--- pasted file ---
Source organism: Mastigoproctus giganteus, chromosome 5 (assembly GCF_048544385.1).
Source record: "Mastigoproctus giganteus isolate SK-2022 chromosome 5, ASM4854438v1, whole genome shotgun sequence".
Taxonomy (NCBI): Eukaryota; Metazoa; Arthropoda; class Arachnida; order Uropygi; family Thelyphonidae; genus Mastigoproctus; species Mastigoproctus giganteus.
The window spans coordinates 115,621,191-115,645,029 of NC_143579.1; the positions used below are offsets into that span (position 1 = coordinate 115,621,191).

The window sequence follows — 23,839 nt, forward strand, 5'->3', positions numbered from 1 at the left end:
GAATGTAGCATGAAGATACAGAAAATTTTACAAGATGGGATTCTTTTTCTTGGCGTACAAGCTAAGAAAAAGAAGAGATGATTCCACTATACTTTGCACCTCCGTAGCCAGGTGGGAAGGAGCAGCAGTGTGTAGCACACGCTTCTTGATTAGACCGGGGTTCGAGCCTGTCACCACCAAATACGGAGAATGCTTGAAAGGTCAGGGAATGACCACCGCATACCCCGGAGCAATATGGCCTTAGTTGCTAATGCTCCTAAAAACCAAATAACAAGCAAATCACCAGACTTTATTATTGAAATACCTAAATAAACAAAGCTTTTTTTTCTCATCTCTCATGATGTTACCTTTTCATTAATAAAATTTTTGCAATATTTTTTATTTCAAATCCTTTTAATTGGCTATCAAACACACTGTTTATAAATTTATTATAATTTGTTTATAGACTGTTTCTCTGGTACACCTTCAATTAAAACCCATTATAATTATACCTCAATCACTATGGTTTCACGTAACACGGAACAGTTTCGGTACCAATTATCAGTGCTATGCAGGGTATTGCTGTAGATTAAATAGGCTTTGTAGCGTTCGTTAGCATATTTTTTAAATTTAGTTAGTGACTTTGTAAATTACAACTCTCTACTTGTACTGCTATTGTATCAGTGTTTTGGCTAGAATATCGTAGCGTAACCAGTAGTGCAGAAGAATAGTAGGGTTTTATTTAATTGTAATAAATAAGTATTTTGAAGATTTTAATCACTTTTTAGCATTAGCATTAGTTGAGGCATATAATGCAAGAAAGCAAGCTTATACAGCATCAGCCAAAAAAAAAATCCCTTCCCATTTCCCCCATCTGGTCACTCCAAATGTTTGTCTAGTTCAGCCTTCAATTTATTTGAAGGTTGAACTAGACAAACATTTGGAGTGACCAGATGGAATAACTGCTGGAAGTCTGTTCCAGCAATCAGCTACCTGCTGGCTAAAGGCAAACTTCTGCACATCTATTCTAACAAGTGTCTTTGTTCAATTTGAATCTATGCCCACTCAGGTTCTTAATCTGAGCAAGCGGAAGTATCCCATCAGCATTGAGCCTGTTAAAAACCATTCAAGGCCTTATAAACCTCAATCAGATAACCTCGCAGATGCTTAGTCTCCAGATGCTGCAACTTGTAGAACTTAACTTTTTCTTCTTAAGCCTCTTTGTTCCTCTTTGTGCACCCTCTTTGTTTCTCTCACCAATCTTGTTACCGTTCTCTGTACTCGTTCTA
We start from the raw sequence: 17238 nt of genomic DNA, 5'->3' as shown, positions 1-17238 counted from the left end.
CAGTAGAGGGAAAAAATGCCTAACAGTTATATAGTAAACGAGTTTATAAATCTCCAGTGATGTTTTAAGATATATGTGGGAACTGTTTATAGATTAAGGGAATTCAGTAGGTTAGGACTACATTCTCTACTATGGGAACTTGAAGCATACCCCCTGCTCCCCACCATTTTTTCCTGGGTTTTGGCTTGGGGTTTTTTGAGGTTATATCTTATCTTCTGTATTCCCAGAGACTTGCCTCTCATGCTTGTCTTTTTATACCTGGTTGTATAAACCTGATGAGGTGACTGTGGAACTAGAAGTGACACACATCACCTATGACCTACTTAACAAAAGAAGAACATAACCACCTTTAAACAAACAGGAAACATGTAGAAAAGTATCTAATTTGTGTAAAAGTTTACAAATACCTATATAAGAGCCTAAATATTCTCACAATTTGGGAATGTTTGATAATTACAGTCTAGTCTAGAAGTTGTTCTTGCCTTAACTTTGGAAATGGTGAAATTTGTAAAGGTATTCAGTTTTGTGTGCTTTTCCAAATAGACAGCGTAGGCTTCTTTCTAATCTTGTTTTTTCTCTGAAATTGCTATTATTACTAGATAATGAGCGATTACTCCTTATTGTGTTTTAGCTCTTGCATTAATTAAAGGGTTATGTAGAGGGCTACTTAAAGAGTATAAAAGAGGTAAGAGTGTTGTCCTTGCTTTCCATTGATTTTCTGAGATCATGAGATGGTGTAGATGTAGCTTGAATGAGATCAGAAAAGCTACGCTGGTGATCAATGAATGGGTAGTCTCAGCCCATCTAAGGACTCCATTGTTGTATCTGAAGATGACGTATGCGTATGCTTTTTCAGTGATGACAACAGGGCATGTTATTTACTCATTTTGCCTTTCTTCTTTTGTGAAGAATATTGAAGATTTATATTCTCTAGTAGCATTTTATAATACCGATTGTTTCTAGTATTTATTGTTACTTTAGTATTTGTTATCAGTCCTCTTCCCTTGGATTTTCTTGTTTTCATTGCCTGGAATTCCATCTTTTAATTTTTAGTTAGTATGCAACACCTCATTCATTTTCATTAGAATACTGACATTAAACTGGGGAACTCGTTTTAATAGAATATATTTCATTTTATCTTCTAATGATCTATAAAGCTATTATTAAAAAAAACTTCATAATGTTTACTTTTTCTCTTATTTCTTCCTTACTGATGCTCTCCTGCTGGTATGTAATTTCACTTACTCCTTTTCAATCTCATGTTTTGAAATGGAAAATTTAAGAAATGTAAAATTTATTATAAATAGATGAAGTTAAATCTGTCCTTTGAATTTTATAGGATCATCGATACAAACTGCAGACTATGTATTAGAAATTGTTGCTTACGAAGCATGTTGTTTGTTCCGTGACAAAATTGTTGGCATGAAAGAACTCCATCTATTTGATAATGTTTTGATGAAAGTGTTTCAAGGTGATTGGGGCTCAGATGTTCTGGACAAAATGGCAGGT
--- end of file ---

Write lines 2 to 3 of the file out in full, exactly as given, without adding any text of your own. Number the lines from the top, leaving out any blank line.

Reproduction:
Source record: "Mastigoproctus giganteus isolate SK-2022 chromosome 5, ASM4854438v1, whole genome shotgun sequence".
Taxonomy (NCBI): Eukaryota; Metazoa; Arthropoda; class Arachnida; order Uropygi; family Thelyphonidae; genus Mastigoproctus; species Mastigoproctus giganteus.